Friday, February 8, 2013

Acronyms & Special Education - An Ethical Issue? - Postscript

English: A special education teacher assists o...
English: A special education teacher assists one of her students. (Photo credit: Wikipedia)

A few weeks back we ran a post about the overuse of acronyms in special education.  There has been a lot of interesting feedback.

The post was inspired by a footnote written by a Judge in a special education case.  He said in K.O. v. New York City Department of Education 60 IDELR 102, n.1 (SDNY 01/26/2012)Unfortunately, '[t]his opinion, dealing as it does with the IDEA and practices thereunder, is replete with acronyms.' M.H. v. N.Y.C. Dep't of Educ. (M.H. II), 685 F.3d 217, 223 n.l (2d Cir. 2012). One suspects that regulators and bureaucrats love such jargon because it makes even simple matters cognizable only to the cognoscenti and thus enhances their power at the expense of people who only know English. Nevertheless, acronyms have so invaded IDEA practice that this judge, like others before him, is pretty much stuck with having to use them."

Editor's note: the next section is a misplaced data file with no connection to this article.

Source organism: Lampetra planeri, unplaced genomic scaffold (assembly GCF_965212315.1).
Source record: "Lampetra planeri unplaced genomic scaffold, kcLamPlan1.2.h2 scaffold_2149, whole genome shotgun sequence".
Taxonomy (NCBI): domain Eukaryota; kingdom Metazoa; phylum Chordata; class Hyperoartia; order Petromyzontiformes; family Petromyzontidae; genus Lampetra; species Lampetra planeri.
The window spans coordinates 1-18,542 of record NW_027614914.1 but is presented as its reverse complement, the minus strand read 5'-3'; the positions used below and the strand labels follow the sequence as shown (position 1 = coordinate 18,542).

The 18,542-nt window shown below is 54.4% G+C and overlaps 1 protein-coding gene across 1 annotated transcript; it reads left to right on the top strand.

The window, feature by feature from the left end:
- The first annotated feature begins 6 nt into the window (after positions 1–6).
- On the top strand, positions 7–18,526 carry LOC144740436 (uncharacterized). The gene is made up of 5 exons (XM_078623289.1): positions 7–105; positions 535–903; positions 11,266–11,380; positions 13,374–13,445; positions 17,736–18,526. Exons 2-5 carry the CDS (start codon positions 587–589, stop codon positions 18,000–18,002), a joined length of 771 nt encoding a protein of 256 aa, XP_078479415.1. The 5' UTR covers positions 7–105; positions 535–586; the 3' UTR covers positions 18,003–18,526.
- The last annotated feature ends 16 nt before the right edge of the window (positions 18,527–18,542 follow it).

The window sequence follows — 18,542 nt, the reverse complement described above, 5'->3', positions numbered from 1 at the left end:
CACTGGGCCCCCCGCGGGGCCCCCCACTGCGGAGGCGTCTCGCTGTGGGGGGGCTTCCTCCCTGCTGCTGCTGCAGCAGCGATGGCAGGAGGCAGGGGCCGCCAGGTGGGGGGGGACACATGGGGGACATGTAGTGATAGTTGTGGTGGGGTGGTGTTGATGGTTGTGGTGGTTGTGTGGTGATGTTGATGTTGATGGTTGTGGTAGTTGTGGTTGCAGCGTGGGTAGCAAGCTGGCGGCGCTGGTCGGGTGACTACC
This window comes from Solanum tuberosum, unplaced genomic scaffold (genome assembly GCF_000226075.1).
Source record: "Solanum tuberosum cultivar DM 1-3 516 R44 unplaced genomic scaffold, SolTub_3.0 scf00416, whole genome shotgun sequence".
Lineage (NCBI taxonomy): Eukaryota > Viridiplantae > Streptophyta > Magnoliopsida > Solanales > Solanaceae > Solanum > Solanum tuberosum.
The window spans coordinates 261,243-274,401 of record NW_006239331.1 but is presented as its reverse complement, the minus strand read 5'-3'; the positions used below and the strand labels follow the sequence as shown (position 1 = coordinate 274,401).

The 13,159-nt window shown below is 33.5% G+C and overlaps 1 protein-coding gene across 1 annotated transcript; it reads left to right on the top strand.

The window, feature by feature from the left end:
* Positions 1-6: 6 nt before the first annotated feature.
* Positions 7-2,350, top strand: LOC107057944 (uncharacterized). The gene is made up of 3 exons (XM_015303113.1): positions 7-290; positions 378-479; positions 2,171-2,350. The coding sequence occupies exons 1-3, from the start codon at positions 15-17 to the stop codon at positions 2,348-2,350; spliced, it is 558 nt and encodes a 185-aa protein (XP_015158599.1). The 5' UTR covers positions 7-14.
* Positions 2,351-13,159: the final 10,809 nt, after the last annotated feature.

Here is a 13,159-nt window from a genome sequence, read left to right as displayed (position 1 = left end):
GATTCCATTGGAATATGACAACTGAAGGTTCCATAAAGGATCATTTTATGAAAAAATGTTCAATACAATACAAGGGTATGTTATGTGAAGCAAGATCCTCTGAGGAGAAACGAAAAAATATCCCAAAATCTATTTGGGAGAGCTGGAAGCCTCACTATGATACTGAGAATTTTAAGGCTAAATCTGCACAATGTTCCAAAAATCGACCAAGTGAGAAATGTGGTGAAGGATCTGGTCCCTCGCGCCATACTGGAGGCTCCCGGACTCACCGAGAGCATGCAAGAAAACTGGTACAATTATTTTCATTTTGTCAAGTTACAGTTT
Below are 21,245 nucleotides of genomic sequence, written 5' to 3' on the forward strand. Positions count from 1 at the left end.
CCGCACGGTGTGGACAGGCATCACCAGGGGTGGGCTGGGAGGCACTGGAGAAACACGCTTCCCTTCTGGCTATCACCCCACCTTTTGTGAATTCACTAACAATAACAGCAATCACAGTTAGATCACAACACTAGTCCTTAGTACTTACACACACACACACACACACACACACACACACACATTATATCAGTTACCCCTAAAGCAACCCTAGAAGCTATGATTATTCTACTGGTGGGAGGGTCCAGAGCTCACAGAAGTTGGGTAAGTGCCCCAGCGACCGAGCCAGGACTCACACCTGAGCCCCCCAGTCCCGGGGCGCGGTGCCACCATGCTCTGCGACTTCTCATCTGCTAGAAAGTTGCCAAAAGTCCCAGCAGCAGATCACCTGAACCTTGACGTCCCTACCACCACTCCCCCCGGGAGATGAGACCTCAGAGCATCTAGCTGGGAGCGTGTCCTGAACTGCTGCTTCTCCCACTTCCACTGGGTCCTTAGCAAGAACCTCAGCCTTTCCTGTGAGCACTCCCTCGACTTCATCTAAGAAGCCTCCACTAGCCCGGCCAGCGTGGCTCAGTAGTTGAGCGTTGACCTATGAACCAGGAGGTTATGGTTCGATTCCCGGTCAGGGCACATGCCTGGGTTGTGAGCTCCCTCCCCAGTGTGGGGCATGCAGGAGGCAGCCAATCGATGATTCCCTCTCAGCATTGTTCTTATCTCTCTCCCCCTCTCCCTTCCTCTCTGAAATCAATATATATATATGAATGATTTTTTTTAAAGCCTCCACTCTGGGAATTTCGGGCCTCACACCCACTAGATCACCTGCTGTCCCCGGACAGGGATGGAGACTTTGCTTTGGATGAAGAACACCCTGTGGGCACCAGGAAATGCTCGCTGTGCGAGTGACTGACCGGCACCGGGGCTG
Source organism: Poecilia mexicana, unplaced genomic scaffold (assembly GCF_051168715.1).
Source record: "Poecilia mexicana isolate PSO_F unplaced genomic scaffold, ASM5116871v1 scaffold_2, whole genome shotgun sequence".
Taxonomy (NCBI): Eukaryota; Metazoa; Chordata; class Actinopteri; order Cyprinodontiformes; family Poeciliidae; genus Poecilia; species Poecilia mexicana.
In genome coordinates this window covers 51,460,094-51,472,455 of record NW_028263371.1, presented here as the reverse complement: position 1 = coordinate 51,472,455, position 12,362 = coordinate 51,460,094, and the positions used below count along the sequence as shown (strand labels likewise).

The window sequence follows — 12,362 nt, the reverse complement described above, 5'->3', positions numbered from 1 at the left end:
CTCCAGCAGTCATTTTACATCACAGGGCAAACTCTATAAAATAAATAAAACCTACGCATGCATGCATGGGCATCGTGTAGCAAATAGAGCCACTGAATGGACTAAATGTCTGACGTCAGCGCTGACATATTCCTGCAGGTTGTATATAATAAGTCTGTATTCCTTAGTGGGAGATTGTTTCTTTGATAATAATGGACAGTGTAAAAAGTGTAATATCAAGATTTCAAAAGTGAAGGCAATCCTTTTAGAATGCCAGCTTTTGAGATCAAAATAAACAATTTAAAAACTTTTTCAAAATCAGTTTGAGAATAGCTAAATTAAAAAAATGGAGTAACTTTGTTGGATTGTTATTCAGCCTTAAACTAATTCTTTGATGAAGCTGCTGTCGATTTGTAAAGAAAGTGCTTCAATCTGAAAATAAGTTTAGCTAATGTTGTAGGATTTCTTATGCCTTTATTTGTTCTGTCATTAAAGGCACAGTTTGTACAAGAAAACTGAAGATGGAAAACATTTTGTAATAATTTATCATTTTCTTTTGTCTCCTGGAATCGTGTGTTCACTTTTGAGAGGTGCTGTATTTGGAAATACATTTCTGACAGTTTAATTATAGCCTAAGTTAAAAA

You can see the entire post here.

The responses generally agree that we overuse acronyms.  Where the disagreement occurs is the question of whether this is an ethical issue.  I'd be interested in your thoughts.  This issue may have some traction!

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